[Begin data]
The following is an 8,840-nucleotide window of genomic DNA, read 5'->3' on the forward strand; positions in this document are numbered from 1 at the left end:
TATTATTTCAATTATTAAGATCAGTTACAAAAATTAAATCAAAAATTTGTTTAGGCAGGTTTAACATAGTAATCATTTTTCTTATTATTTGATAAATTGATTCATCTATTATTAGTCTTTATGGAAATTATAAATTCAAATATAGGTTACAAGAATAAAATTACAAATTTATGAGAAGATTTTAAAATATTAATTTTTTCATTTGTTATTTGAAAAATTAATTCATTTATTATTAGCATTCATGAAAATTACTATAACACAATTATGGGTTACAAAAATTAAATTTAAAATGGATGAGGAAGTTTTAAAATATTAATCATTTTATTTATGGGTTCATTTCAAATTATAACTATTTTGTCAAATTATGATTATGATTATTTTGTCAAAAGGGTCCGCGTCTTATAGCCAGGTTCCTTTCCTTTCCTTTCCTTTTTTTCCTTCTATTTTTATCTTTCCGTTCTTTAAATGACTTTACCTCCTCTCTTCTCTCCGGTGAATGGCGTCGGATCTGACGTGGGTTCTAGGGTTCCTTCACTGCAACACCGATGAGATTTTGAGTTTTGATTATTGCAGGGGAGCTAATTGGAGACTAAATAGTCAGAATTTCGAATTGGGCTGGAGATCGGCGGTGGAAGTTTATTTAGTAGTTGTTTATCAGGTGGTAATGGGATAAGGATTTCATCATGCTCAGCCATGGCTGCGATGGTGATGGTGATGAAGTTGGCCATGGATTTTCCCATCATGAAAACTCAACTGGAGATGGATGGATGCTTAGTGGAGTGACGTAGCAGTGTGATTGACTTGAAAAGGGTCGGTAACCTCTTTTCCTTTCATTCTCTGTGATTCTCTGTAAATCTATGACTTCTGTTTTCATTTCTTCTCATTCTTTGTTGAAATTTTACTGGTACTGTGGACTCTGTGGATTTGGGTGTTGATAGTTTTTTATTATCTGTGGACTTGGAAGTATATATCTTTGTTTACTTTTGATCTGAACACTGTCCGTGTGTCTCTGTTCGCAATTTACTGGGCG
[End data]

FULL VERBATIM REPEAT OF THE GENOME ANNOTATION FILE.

The following is an 8,840-nucleotide window of genomic DNA, read 5'->3' on the forward strand; positions in this document are numbered from 1 at the left end:
TATTATTTCAATTATTAAGATCAGTTACAAAAATTAAATCAAAAATTTGTTTAGGCAGGTTTAACATAGTAATCATTTTTCTTATTATTTGATAAATTGATTCATCTATTATTAGTCTTTATGGAAATTATAAATTCAAATATAGGTTACAAGAATAAAATTACAAATTTATGAGAAGATTTTAAAATATTAATTTTTTCATTTGTTATTTGAAAAATTAATTCATTTATTATTAGCATTCATGAAAATTACTATAACACAATTATGGGTTACAAAAATTAAATTTAAAATGGATGAGGAAGTTTTAAAATATTAATCATTTTATTTATGGGTTCATTTCAAATTATAACTATTTTGTCAAATTATGATTATGATTATTTTGTCAAAAGGGTCCGCGTCTTATAGCCAGGTTCCTTTCCTTTCCTTTCCTTTTTTTCCTTCTATTTTTATCTTTCCGTTCTTTAAATGACTTTACCTCCTCTCTTCTCTCCGGTGAATGGCGTCGGATCTGACGTGGGTTCTAGGGTTCCTTCACTGCAACACCGATGAGATTTTGAGTTTTGATTATTGCAGGGGAGCTAATTGGAGACTAAATAGTCAGAATTTCGAATTGGGCTGGAGATCGGCGGTGGAAGTTTATTTAGTAGTTGTTTATCAGGTGGTAATGGGATAAGGATTTCATCATGCTCAGCCATGGCTGCGATGGTGATGGTGATGAAGTTGGCCATGGATTTTCCCATCATGAAAACTCAACTGGAGATGGATGGATGCTTAGTGGAGTGACGTAGCAGTGTGATTGACTTGAAAAGGGTCGGTAACCTCTTTTCCTTTCATTCTCTGTGATTCTCTGTAAATCTATGACTTCTGTTTTCATTTCTTCTCATTCTTTGTTGAAATTTTACTGGTACTGTGGACTCTGTGGATTTGGGTGTTGATAGTTTTTTATTATCTGTGGACTTGGAAGTATATATCTTTGTTTACTTTTGATCTGAACACTGTCCGTGTGTCTCTGTTCGCAATTTACTGGGCG